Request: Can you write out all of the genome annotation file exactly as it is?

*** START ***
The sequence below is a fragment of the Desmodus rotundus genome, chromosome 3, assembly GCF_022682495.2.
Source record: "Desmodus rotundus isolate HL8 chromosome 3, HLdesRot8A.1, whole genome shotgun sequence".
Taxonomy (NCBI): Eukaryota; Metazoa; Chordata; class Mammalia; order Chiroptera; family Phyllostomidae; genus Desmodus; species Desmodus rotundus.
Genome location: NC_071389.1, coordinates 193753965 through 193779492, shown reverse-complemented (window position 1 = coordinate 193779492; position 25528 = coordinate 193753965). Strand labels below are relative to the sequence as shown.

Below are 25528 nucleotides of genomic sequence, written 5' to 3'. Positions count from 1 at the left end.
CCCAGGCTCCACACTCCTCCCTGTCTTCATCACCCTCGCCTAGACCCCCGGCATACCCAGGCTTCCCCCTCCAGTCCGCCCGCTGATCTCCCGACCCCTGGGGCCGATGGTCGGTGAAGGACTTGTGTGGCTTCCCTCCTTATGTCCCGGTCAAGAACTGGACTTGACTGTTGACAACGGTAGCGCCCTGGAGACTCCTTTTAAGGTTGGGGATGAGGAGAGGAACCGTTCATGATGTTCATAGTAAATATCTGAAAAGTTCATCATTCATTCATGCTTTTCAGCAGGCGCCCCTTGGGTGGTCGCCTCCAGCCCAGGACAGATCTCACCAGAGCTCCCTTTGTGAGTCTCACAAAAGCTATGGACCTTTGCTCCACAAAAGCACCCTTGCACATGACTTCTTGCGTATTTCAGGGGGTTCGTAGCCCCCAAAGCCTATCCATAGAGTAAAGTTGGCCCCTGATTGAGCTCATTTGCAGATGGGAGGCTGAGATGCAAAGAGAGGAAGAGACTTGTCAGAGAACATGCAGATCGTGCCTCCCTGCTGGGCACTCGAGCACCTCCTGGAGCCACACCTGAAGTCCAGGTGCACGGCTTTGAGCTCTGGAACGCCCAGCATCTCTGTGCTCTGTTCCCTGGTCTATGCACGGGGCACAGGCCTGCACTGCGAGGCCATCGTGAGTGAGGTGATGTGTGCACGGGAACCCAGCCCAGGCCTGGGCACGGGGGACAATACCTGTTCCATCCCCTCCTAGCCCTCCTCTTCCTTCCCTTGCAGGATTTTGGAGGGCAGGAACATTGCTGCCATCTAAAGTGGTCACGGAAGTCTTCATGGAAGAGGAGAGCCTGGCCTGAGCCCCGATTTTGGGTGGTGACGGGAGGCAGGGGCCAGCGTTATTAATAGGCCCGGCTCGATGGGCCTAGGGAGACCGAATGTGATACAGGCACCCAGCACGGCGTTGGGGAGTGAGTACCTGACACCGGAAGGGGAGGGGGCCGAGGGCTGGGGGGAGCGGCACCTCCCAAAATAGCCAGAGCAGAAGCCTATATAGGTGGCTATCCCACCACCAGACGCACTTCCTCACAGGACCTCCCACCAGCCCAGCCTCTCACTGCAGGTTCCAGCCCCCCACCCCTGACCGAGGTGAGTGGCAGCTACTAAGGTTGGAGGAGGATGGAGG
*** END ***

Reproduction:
The sequence below is a fragment of the Desmodus rotundus genome, chromosome 3, assembly GCF_022682495.2.
Source record: "Desmodus rotundus isolate HL8 chromosome 3, HLdesRot8A.1, whole genome shotgun sequence".
Taxonomy (NCBI): Eukaryota; Metazoa; Chordata; class Mammalia; order Chiroptera; family Phyllostomidae; genus Desmodus; species Desmodus rotundus.
Genome location: NC_071389.1, coordinates 193753965 through 193779492, shown reverse-complemented (window position 1 = coordinate 193779492; position 25528 = coordinate 193753965). Strand labels below are relative to the sequence as shown.

Below are 25528 nucleotides of genomic sequence, written 5' to 3'. Positions count from 1 at the left end.
CCCAGGCTCCACACTCCTCCCTGTCTTCATCACCCTCGCCTAGACCCCCGGCATACCCAGGCTTCCCCCTCCAGTCCGCCCGCTGATCTCCCGACCCCTGGGGCCGATGGTCGGTGAAGGACTTGTGTGGCTTCCCTCCTTATGTCCCGGTCAAGAACTGGACTTGACTGTTGACAACGGTAGCGCCCTGGAGACTCCTTTTAAGGTTGGGGATGAGGAGAGGAACCGTTCATGATGTTCATAGTAAATATCTGAAAAGTTCATCATTCATTCATGCTTTTCAGCAGGCGCCCCTTGGGTGGTCGCCTCCAGCCCAGGACAGATCTCACCAGAGCTCCCTTTGTGAGTCTCACAAAAGCTATGGACCTTTGCTCCACAAAAGCACCCTTGCACATGACTTCTTGCGTATTTCAGGGGGTTCGTAGCCCCCAAAGCCTATCCATAGAGTAAAGTTGGCCCCTGATTGAGCTCATTTGCAGATGGGAGGCTGAGATGCAAAGAGAGGAAGAGACTTGTCAGAGAACATGCAGATCGTGCCTCCCTGCTGGGCACTCGAGCACCTCCTGGAGCCACACCTGAAGTCCAGGTGCACGGCTTTGAGCTCTGGAACGCCCAGCATCTCTGTGCTCTGTTCCCTGGTCTATGCACGGGGCACAGGCCTGCACTGCGAGGCCATCGTGAGTGAGGTGATGTGTGCACGGGAACCCAGCCCAGGCCTGGGCACGGGGGACAATACCTGTTCCATCCCCTCCTAGCCCTCCTCTTCCTTCCCTTGCAGGATTTTGGAGGGCAGGAACATTGCTGCCATCTAAAGTGGTCACGGAAGTCTTCATGGAAGAGGAGAGCCTGGCCTGAGCCCCGATTTTGGGTGGTGACGGGAGGCAGGGGCCAGCGTTATTAATAGGCCCGGCTCGATGGGCCTAGGGAGACCGAATGTGATACAGGCACCCAGCACGGCGTTGGGGAGTGAGTACCTGACACCGGAAGGGGAGGGGGCCGAGGGCTGGGGGGAGCGGCACCTCCCAAAATAGCCAGAGCAGAAGCCTATATAGGTGGCTATCCCACCACCAGACGCACTTCCTCACAGGACCTCCCACCAGCCCAGCCTCTCACTGCAGGTTCCAGCCCCCCACCCCTGACCGAGGTGAGTGGCAGCTACTAAGGTTGGAGGAGGATGGAGG